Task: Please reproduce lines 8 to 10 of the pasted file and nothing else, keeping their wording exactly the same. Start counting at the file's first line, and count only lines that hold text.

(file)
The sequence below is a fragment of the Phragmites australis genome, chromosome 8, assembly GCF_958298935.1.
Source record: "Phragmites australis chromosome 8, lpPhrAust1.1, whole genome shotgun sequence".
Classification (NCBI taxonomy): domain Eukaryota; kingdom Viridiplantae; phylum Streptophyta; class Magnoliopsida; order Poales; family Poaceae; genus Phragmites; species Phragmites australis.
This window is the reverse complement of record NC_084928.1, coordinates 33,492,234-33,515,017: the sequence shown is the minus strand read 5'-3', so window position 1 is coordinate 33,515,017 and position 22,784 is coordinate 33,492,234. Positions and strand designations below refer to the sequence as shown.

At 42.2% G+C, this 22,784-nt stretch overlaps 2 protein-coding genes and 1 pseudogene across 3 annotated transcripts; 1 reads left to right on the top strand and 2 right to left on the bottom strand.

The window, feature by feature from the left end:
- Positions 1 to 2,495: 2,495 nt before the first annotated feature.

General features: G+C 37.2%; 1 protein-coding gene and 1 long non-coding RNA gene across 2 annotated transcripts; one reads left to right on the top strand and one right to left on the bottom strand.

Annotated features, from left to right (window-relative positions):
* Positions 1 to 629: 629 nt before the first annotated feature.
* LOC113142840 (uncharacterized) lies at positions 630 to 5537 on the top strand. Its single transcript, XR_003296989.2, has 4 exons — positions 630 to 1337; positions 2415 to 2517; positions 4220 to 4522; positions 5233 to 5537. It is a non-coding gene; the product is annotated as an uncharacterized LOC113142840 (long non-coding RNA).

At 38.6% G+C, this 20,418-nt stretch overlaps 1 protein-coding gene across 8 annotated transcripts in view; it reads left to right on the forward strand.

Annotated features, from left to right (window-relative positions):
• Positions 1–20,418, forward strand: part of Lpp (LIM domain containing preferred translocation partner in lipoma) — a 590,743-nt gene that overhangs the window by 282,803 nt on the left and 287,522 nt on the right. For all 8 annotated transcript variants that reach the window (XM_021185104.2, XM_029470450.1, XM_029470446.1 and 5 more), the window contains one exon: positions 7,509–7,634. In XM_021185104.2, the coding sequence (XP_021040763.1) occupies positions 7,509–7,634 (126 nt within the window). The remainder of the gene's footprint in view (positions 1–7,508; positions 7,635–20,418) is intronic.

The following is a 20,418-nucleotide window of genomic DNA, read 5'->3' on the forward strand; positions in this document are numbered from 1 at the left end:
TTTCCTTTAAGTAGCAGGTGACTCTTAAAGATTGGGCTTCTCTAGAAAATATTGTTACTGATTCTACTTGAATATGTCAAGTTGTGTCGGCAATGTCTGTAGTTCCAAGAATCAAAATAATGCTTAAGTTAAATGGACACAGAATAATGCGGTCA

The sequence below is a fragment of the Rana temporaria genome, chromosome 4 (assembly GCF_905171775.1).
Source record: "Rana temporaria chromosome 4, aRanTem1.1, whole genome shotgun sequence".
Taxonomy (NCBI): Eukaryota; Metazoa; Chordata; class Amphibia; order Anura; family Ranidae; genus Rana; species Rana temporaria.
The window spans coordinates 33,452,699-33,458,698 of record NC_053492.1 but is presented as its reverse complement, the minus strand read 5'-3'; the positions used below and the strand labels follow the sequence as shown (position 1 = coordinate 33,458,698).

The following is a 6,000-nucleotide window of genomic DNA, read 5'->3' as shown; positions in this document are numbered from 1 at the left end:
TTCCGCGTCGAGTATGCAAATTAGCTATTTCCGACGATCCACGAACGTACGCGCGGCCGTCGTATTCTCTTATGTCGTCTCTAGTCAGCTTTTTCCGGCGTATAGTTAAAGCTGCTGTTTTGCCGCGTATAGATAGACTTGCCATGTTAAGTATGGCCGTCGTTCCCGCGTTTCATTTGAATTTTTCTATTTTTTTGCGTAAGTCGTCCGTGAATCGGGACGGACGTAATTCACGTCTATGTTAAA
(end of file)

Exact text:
General features: G+C 37.2%; 1 protein-coding gene and 1 long non-coding RNA gene across 2 annotated transcripts; one reads left to right on the top strand and one right to left on the bottom strand.

Annotated features, from left to right (window-relative positions):
* Positions 1 to 629: 629 nt before the first annotated feature.